The Origins Of The AA’s 12 Step Program
According to the co-founder of Alcoholics Anonymous, Bill Wilson, it was a religious experience that cured him of alcoholism. In the 1930s, Bill was battling alcoholism, and every day, he drank more than two quarts of cheap rotgut whiskey.
As a result, at the urging of his wife and brother-in-law, he checked in to the Towns Hospital 4 times between 1933 and 1934 before finally breaking through his addiction.
On his fourth treatment, he lay on a bed at the hospital in dark despair over his alcoholism and cried out, “I’ll do anything! Anything at all! If there be a God, let Him show Himself!” What came next was his infamous moment of spiritual awakening as a blinding white light shone on him, leading to a rushing, overwhelming calming sensation.
He was sober from that moment on till his death 36 years later. Before his spiritual experience, Wilson had turned to the Oxford Group Christian fellowship to aid him in his addiction. He continued to do so regularly afterward, incorporating the values of love, purity, unselfishness, and honesty into his life as he maintained his sobriety.
We can see these forthright charitable influences in the 12 steps. The incorporation of a spiritual element, support from peers, relinquishing control in order to accept help, self-acceptance, and forgiveness, and an inward search for flaws for which you make amends – these are the elements that power the 12 steps.
The AAs 12-step program has become the most sought-after way to regain sobriety. Through connection to others, spiritual awakening, and principled living, millions have gained the inner confidence to maintain sobriety.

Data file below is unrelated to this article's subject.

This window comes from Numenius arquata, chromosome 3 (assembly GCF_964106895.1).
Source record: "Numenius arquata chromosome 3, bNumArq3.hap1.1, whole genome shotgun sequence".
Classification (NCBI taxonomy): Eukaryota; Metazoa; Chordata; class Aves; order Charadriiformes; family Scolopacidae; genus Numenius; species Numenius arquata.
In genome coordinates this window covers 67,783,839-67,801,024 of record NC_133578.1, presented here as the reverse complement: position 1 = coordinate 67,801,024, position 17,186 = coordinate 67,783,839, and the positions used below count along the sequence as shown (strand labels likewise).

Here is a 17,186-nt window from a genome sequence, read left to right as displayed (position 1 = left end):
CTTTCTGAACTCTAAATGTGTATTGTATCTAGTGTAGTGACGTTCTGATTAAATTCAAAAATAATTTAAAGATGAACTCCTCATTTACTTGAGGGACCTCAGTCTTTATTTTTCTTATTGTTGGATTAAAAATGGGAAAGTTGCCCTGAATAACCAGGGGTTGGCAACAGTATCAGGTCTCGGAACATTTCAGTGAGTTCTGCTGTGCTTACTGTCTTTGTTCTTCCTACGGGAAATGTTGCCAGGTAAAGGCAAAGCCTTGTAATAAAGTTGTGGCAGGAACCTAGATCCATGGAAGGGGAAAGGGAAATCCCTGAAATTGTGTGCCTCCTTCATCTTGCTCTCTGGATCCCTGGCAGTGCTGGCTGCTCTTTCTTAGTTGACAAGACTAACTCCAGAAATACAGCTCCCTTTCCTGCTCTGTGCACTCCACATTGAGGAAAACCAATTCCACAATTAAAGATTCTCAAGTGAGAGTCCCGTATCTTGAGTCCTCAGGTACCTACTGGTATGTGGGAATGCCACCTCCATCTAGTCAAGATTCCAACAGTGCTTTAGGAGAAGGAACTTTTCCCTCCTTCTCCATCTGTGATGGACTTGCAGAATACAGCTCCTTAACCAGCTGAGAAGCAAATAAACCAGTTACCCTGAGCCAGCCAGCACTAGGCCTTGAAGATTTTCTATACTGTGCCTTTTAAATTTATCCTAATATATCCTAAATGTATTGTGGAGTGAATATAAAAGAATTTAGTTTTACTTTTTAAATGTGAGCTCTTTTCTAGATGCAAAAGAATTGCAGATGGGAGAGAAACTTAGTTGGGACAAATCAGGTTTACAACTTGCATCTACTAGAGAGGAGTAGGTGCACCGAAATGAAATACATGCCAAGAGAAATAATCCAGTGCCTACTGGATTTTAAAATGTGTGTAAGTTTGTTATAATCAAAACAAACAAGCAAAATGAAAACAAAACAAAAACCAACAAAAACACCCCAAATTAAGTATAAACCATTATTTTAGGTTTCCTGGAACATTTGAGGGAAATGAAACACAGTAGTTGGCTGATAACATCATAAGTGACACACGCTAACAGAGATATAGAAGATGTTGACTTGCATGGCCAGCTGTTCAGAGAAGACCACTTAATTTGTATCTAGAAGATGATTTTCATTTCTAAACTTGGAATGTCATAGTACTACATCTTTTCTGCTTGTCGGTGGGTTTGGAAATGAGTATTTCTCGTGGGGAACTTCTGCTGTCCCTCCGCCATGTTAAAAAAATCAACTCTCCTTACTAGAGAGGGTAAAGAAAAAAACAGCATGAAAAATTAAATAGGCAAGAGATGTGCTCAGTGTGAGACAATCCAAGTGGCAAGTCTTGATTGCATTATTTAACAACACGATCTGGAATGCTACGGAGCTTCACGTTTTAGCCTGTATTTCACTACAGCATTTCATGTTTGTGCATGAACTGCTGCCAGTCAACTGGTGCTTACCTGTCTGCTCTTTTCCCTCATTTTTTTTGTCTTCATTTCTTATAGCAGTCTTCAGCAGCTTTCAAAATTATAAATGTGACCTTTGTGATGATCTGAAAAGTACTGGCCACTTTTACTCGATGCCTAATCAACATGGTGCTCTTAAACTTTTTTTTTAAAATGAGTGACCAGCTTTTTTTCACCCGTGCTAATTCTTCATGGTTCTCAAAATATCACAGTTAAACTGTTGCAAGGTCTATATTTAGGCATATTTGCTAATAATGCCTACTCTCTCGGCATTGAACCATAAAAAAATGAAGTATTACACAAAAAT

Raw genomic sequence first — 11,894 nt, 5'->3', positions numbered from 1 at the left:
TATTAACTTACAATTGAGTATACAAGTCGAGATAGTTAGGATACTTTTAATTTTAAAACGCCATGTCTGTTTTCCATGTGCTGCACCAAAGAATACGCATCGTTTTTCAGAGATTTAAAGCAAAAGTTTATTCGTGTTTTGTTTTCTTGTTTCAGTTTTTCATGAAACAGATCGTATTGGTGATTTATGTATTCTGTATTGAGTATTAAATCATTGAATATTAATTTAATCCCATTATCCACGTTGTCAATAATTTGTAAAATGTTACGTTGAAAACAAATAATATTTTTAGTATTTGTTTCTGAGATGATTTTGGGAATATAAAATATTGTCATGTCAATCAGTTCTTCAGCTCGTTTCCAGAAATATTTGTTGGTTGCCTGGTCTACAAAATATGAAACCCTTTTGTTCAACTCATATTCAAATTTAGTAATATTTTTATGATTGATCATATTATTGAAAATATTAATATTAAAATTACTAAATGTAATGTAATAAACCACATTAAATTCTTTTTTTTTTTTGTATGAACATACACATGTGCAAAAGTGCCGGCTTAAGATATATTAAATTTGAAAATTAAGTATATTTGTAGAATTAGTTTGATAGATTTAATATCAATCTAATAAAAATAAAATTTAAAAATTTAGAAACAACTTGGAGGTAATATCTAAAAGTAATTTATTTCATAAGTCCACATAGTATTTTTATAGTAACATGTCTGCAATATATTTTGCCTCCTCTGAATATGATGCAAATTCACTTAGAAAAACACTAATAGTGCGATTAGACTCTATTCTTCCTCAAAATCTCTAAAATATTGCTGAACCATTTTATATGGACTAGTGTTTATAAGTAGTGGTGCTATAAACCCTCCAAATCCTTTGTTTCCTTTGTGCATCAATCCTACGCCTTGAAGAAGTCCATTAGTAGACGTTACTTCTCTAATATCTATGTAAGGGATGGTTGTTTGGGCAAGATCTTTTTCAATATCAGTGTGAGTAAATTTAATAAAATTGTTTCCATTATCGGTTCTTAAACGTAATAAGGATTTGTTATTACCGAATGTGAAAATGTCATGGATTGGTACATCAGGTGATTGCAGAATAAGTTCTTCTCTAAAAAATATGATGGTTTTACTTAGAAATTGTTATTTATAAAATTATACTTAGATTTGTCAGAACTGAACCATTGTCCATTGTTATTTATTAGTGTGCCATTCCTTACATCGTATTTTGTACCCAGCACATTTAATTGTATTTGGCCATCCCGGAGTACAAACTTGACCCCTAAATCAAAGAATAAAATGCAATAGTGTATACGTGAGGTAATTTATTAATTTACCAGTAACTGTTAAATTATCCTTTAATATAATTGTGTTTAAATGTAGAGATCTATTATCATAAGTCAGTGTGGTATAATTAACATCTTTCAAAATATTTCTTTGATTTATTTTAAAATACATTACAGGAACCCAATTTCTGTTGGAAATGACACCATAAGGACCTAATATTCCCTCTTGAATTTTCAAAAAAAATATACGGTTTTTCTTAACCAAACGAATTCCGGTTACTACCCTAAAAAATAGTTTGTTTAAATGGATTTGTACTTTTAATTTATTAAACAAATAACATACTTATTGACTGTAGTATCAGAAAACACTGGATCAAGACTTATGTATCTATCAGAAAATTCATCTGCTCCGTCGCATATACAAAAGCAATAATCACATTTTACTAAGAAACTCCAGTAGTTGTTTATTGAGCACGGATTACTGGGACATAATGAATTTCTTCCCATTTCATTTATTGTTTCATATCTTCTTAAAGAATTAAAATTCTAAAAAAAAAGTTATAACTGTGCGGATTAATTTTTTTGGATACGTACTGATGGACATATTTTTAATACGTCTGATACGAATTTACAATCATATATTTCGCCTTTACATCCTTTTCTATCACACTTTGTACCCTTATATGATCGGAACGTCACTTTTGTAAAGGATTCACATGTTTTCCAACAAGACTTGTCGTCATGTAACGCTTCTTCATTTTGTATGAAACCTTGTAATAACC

As much as the experience was religious for him, Bill Wilson was very careful that the AA program be all-inclusive. In 1946, he would write, “No AA group or members should ever, in such a way as to implicate AA, express any opinion on outside controversial issues. Particularly those of politics, alcohol reform or sectarian religion. The Alcoholics Anonymous groups oppose no one. Concerning such matters they can express no views whatever.”
The third step in the program is helpful in this regard. “(We) made a decision to turn our will and our lives over to the care of God as we understood Him.” That last part emphasizes the idea that every person has their own faith and has gone through a radically different life journey that has acquainted them with a unique set of beliefs.
The best part of AA is the sense of community that you can surround yourself with. For many, AA has been the helping hand they’ve needed, and with resources like Impact Recovery (https://impactrecoverycenter.net/), embarking on a spiritual journey grounded in the real-life ideals of mental wellness, good diet, mindfulness, and exercise, recovery is one step closer.
The AA is a place where anyone who needs help with addiction can find acceptance, treatment, and community. If you’d like to know more about the AA, feel free to reach out to your local chapter for assistance.